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Important Quotations Explained

Important Quotations Explained

Important Quotations Explained

Important Quotations Explained

Important Quotations Explained

Important Quotations Explained

"From tender youth we are told by father and teacher that betrayal is the most heinous offence imaginable. But what is betrayal?…Betrayal means breaking ranks and breaking off into the unknown. Sabina knew of nothing more magnificent than going off into the unknown."

Sabina characterizes a celebration of lightness, originality and individuality in The Unbearable Lightness of Being. She considers owing something to others and keeping promises as an unacceptable weight, and kitsch and non-genuine besides. She does not believe in nationalism or domesticity and refuses to play by societal rules. Betrayal to her means not allowing anyone or anything to have power over her, and therefore retaining her ability to live genuinely, creatively and beautifully.

"'You mean you don't want to fight the occupation of your country?' She would have liked to tell them that behind Communism, Fascism, behind all occupations and invasions lurks a more basic, pervasive evil and that the image of evil was a parade of people marching by with raised fists ad shouting identical syllables in unison."

Most European credos, religious or political, adhere to what Kundera calls a "categorical agreement with being." Their aesthetic ideal is kitsch. Nothing inappropriate or marring can be allowed in the aesthetic of kitsch, and the individual cannot be allo wed either. The Grand March, which encompasses all these various and seemingly conflicting credos, is based on people screaming slogans together with one voice and marching in step. Sabina holds that the ideal of one-voice-no-individuals is actually much worse than any violent or imperfect totalitarian reality.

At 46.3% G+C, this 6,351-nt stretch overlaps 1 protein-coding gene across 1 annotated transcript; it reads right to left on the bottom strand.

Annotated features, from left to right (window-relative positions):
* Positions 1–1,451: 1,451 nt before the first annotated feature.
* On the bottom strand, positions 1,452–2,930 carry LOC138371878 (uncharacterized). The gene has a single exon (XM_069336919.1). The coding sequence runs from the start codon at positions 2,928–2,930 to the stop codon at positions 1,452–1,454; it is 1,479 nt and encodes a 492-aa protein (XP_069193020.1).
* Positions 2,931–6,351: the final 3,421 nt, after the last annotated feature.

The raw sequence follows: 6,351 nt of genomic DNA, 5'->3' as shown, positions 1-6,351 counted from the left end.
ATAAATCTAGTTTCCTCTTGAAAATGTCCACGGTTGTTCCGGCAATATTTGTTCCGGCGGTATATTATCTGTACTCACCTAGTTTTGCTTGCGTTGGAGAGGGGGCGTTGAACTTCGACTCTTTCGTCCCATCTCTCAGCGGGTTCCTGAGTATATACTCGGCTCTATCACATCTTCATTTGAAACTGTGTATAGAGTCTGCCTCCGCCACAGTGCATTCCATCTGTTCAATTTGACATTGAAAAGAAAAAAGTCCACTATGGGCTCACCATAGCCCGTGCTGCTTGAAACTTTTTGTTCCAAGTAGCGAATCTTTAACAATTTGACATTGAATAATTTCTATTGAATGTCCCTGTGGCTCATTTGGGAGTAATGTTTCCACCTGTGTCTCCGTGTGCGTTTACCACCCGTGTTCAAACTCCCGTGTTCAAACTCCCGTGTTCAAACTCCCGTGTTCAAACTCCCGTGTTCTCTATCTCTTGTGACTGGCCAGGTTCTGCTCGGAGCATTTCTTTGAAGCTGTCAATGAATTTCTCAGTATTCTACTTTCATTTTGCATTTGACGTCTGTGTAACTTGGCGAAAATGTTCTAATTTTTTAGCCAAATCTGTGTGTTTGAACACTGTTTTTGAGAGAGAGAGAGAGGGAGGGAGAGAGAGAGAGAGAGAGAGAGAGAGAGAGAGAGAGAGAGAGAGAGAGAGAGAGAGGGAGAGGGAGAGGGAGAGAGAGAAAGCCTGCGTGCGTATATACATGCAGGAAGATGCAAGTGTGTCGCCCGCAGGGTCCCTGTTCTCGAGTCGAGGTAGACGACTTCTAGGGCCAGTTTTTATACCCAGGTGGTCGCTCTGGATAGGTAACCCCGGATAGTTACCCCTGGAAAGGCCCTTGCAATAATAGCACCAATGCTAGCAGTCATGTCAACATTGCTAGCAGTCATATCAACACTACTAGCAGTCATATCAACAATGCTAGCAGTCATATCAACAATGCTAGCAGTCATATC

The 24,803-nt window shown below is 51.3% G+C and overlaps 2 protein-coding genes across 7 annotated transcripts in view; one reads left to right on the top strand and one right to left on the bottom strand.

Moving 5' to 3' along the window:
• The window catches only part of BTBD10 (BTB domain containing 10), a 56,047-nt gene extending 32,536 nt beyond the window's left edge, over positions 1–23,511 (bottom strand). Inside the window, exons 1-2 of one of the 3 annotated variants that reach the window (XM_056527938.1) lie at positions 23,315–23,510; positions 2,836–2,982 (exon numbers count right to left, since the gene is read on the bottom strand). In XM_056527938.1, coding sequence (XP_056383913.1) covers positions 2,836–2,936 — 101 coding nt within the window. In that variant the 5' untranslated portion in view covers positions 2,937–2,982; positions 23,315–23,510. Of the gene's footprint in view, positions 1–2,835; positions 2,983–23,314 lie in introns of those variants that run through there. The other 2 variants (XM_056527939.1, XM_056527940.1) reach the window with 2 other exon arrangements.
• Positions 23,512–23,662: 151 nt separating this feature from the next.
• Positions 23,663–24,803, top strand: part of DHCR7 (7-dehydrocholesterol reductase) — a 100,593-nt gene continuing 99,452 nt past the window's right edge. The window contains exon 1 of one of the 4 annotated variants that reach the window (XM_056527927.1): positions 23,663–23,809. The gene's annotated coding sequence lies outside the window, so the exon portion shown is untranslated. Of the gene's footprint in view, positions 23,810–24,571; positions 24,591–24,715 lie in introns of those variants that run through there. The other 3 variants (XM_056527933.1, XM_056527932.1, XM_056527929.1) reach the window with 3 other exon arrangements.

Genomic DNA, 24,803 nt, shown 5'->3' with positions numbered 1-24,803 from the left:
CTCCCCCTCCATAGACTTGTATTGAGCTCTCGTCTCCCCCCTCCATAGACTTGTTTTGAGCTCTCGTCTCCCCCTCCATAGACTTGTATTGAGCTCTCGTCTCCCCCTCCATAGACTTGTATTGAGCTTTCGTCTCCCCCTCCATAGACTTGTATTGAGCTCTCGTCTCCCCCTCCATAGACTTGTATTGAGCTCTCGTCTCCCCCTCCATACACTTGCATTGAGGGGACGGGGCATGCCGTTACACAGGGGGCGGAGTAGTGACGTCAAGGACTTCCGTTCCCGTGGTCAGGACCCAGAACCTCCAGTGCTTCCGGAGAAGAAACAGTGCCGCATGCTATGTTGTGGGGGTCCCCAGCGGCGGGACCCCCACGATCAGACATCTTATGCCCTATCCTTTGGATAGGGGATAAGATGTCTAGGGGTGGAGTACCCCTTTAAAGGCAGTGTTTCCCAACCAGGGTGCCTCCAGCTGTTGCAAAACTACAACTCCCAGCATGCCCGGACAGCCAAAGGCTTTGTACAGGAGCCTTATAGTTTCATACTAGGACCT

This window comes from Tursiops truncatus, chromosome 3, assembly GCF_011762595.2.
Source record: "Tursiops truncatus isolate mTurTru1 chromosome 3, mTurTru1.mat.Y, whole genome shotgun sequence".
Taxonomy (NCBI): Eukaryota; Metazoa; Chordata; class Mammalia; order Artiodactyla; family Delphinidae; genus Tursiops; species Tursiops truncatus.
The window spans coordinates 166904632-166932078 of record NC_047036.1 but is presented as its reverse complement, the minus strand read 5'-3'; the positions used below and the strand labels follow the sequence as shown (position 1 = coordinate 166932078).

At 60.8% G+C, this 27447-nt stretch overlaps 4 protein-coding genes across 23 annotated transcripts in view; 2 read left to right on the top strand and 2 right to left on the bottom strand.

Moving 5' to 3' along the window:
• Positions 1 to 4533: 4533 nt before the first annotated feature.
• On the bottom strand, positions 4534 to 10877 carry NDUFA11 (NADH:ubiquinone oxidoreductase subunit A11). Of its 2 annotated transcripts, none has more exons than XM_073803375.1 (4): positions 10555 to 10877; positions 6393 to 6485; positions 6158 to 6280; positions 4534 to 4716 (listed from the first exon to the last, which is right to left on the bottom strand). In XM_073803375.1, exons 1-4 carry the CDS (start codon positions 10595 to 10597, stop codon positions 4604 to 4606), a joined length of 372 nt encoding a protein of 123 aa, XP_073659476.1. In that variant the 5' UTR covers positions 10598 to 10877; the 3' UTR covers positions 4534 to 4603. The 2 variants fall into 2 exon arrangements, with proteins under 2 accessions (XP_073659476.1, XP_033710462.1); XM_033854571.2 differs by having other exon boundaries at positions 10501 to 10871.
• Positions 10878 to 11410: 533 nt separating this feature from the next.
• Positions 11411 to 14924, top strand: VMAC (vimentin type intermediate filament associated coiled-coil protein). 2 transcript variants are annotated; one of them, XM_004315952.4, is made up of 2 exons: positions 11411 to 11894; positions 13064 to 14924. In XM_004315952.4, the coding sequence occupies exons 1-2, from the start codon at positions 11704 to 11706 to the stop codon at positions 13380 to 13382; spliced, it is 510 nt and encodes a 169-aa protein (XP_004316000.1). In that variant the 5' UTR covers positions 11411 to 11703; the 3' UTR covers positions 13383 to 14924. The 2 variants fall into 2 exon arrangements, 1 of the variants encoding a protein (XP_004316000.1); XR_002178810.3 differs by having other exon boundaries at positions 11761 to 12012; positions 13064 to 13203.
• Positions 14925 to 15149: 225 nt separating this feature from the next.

"'Not at all,' said Tereza. 'They're the same.' Neither the editor nor the photographer understood her, and even I find it difficult to explain what she had in mind when she compared a nude beach to the Russian invasion."

Tereza sees an irreconcilable split between body and soul. Traumatized early on by the lack of privacy in her mother's house, Tereza hates the sight of exposed, ugly, naked bodies. She equates her childhood to a concentration camp because both lack privacy. Her desire for freedom from her body explains the special pain caused by Tomas's womanizing, as well; she had hoped he would love her soul and make her feel integrated. Instead, the idea that he equates her body with those of other women dr ives her to the brink of insanity.

"He had gone back to Prague because of her. So fateful a decision resting on so fortuitous a love, a love that would not even have existed had it not been for the chief surgeon's sciatica seven years earlier. And that woman, that personification of absolute fortuity, now again lay beside him, breathing deeply."

Tomas and Tereza's entire romance is based on a string of chance events and coincidences, which frightens Tomas. Tomas thinks of Tereza as a woman born of "six fortuities" in his life, including the sickness of a doctor that brought him to her town, mentioned here, and the coincidences of his room number, books, and Beethoven. Returning to Prague for this woman means Tomas willingly gives up his career and the happiness he used to imagine for himself. It bothers him to think how utterly random it is that he fell in love with this particular woman and therefore had to sacrifice so much in his life. Tereza, on the other hand, thinks such coincidence are planned by fate, and make up the beauty of life.

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